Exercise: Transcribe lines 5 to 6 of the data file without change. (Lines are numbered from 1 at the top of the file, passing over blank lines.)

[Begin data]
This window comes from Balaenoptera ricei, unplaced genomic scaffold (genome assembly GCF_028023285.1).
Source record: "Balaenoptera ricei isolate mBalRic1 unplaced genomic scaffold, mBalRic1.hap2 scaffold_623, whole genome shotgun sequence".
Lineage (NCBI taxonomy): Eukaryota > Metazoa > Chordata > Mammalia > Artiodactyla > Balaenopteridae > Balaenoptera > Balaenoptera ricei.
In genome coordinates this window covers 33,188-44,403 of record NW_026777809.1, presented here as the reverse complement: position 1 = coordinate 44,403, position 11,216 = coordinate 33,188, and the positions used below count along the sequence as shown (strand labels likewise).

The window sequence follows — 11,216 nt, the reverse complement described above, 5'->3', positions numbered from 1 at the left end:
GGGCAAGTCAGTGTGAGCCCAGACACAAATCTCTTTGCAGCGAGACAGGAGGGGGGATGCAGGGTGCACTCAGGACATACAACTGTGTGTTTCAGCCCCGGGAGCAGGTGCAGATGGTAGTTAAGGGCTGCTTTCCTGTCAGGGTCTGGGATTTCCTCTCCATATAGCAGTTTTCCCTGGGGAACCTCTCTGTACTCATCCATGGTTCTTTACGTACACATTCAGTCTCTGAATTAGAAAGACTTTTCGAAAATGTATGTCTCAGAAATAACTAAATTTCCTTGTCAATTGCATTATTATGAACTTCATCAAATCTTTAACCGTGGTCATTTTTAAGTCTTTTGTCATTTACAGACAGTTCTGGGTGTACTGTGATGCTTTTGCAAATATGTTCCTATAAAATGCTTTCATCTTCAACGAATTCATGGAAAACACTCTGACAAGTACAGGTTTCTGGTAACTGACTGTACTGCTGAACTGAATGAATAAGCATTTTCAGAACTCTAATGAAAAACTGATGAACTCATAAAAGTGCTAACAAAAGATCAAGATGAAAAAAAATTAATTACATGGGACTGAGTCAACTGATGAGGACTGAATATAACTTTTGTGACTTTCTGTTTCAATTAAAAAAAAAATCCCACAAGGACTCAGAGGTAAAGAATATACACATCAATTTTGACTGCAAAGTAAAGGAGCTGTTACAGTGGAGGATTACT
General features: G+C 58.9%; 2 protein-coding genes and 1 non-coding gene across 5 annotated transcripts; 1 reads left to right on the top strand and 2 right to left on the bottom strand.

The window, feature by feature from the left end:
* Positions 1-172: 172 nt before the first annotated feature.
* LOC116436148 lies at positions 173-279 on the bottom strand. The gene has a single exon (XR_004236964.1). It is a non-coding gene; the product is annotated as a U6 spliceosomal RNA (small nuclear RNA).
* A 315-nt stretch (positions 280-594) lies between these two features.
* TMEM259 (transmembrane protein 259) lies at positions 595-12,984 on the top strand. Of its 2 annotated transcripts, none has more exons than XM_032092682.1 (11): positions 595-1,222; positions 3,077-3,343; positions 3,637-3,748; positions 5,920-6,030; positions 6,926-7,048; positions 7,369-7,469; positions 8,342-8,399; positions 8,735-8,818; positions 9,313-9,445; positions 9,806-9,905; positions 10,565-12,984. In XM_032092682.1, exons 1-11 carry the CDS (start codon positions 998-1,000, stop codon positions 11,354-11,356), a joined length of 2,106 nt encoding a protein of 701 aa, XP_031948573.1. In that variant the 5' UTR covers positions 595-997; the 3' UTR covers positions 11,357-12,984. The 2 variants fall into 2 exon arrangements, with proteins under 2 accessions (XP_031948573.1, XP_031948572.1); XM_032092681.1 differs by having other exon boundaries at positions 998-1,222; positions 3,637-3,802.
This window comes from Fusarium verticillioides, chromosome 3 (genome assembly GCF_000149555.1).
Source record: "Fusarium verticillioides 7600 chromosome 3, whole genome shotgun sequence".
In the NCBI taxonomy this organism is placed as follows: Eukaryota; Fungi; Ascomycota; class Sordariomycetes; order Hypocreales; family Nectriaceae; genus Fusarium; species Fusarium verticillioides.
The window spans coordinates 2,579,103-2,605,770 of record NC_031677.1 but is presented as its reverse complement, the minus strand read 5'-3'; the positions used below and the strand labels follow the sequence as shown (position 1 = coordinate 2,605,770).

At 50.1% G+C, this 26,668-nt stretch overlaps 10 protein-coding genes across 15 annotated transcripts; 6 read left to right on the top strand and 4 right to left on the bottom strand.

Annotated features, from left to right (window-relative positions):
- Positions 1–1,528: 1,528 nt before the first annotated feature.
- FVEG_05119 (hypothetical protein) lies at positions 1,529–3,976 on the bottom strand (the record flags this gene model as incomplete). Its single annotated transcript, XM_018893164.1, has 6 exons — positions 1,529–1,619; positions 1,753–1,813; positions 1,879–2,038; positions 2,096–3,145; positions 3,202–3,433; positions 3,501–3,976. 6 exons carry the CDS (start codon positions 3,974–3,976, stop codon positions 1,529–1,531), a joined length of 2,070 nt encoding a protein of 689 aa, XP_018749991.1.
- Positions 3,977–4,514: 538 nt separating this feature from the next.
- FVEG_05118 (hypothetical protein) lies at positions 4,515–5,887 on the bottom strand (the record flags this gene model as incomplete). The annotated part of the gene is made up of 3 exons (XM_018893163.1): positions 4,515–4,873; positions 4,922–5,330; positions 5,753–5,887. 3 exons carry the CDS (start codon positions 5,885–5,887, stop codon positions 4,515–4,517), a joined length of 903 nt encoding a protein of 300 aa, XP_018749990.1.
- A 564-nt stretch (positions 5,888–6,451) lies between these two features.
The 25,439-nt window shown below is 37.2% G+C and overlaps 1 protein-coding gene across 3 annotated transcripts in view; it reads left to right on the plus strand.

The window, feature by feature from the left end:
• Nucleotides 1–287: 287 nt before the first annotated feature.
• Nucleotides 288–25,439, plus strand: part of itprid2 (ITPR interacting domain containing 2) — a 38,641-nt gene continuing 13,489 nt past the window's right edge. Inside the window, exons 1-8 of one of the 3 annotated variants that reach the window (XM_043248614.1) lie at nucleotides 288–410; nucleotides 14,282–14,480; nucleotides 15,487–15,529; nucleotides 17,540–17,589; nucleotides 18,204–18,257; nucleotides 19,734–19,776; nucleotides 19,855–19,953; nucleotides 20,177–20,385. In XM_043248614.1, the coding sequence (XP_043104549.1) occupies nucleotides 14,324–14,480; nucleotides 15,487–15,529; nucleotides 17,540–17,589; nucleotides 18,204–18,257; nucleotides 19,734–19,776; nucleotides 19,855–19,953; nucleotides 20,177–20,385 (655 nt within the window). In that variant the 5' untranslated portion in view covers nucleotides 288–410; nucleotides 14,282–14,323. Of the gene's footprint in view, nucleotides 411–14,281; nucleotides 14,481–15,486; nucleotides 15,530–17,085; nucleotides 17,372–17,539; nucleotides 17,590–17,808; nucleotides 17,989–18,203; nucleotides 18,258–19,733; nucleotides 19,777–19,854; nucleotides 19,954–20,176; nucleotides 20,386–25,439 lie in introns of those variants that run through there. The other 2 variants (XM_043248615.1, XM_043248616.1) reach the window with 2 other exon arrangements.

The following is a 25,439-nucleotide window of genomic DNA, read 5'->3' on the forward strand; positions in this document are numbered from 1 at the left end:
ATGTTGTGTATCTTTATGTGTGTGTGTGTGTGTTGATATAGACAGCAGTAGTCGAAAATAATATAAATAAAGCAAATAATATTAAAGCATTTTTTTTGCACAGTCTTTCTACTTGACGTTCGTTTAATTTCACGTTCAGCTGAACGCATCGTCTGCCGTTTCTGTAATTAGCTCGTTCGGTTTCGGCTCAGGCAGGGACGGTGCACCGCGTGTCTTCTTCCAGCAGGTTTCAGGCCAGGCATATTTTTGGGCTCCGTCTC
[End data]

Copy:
The window sequence follows — 11,216 nt, the reverse complement described above, 5'->3', positions numbered from 1 at the left end:
GGGCAAGTCAGTGTGAGCCCAGACACAAATCTCTTTGCAGCGAGACAGGAGGGGGGATGCAGGGTGCACTCAGGACATACAACTGTGTGTTTCAGCCCCGGGAGCAGGTGCAGATGGTAGTTAAGGGCTGCTTTCCTGTCAGGGTCTGGGATTTCCTCTCCATATAGCAGTTTTCCCTGGGGAACCTCTCTGTACTCATCCATGGTTCTTTACGTACACATTCAGTCTCTGAATTAGAAAGACTTTTCGAAAATGTATGTCTCAGAAATAACTAAATTTCCTTGTCAATTGCATTATTATGAACTTCATCAAATCTTTAACCGTGGTCATTTTTAAGTCTTTTGTCATTTACAGACAGTTCTGGGTGTACTGTGATGCTTTTGCAAATATGTTCCTATAAAATGCTTTCATCTTCAACGAATTCATGGAAAACACTCTGACAAGTACAGGTTTCTGGTAACTGACTGTACTGCTGAACTGAATGAATAAGCATTTTCAGAACTCTAATGAAAAACTGATGAACTCATAAAAGTGCTAACAAAAGATCAAGATGAAAAAAAATTAATTACATGGGACTGAGTCAACTGATGAGGACTGAATATAACTTTTGTGACTTTCTGTTTCAATTAAAAAAAAAATCCCACAAGGACTCAGAGGTAAAGAATATACACATCAATTTTGACTGCAAAGTAAAGGAGCTGTTACAGTGGAGGATTACT